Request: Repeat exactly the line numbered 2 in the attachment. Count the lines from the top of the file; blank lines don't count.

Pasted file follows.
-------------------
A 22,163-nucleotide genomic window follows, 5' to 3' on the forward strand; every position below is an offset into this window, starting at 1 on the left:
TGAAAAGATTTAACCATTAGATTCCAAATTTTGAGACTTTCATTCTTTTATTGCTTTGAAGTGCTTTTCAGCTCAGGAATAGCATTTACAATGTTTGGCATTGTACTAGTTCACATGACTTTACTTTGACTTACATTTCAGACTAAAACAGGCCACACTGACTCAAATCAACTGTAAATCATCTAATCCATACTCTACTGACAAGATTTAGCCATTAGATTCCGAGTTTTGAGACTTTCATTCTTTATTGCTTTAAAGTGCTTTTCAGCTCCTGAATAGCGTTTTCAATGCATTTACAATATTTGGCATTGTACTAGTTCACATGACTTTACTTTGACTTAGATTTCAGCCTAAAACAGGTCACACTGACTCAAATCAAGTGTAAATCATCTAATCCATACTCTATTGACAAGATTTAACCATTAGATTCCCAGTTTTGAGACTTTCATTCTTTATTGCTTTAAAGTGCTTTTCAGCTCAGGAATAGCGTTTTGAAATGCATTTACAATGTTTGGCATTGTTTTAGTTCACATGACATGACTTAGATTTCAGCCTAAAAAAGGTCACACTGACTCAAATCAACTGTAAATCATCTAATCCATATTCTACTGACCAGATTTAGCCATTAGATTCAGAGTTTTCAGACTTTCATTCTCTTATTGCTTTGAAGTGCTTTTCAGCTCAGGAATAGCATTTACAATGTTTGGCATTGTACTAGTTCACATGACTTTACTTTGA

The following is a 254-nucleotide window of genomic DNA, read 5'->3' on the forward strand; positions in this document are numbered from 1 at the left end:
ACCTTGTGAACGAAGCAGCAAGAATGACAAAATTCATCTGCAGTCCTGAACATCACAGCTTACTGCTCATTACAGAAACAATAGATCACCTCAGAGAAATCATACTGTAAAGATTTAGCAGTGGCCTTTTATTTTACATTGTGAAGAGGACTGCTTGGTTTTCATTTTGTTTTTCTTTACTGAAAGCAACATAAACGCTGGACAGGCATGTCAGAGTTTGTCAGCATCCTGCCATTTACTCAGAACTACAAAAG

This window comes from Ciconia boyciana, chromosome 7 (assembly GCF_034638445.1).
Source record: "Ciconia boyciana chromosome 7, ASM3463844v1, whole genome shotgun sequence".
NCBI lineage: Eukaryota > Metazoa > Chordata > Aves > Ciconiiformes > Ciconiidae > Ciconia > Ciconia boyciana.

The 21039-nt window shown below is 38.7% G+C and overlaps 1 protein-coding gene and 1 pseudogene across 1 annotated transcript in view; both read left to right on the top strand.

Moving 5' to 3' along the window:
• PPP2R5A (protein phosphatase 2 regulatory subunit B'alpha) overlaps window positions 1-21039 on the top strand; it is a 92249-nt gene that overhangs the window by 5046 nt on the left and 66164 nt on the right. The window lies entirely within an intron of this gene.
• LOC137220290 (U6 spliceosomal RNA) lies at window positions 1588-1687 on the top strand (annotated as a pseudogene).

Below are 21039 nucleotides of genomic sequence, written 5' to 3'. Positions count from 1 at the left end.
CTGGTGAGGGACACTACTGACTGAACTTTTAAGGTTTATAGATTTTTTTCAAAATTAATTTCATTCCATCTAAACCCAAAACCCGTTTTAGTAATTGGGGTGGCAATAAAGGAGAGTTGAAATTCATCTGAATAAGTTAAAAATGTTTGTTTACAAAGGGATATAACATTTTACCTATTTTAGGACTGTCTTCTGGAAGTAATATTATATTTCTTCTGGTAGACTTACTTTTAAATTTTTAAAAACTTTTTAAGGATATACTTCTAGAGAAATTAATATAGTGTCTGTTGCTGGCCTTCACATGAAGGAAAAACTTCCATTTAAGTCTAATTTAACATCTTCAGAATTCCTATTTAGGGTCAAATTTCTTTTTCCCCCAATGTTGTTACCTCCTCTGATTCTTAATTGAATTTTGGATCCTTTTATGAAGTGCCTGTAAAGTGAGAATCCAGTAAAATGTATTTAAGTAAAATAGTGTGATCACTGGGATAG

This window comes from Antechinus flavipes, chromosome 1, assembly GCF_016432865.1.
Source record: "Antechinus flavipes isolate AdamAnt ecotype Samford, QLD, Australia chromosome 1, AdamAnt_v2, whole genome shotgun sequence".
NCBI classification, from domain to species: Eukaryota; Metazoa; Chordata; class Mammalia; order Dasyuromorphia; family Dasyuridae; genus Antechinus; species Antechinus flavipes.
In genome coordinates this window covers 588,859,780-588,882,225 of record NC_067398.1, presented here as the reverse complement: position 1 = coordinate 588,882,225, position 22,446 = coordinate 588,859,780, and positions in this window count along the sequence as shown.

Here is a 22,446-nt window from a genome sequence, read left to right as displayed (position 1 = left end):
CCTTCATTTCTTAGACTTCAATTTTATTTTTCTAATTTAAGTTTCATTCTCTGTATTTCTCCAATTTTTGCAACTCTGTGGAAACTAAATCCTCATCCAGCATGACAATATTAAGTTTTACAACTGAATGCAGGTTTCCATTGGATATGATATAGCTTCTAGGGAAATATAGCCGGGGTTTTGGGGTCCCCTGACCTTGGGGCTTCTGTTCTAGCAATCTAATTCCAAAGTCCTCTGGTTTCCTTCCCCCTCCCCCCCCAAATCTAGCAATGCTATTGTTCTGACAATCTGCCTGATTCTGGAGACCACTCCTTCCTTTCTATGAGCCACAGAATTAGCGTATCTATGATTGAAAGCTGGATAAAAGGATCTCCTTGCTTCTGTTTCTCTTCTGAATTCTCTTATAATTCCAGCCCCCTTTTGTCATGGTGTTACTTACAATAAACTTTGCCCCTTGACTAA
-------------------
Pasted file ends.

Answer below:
TGAAAAGATTTAACCATTAGATTCCAAATTTTGAGACTTTCATTCTTTTATTGCTTTGAAGTGCTTTTCAGCTCAGGAATAGCATTTACAATGTTTGGCATTGTACTAGTTCACATGACTTTACTTTGACTTACATTTCAGACTAAAACAGGCCACACTGACTCAAATCAACTGTAAATCATCTAATCCATACTCTACTGACAAGATTTAGCCATTAGATTCCGAGTTTTGAGACTTTCATTCTTTATTGCTTTAAAGTGCTTTTCAGCTCCTGAATAGCGTTTTCAATGCATTTACAATATTTGGCATTGTACTAGTTCACATGACTTTACTTTGACTTAGATTTCAGCCTAAAACAGGTCACACTGACTCAAATCAAGTGTAAATCATCTAATCCATACTCTATTGACAAGATTTAACCATTAGATTCCCAGTTTTGAGACTTTCATTCTTTATTGCTTTAAAGTGCTTTTCAGCTCAGGAATAGCGTTTTGAAATGCATTTACAATGTTTGGCATTGTTTTAGTTCACATGACATGACTTAGATTTCAGCCTAAAAAAGGTCACACTGACTCAAATCAACTGTAAATCATCTAATCCATATTCTACTGACCAGATTTAGCCATTAGATTCAGAGTTTTCAGACTTTCATTCTCTTATTGCTTTGAAGTGCTTTTCAGCTCAGGAATAGCATTTACAATGTTTGGCATTGTACTAGTTCACATGACTTTACTTTGA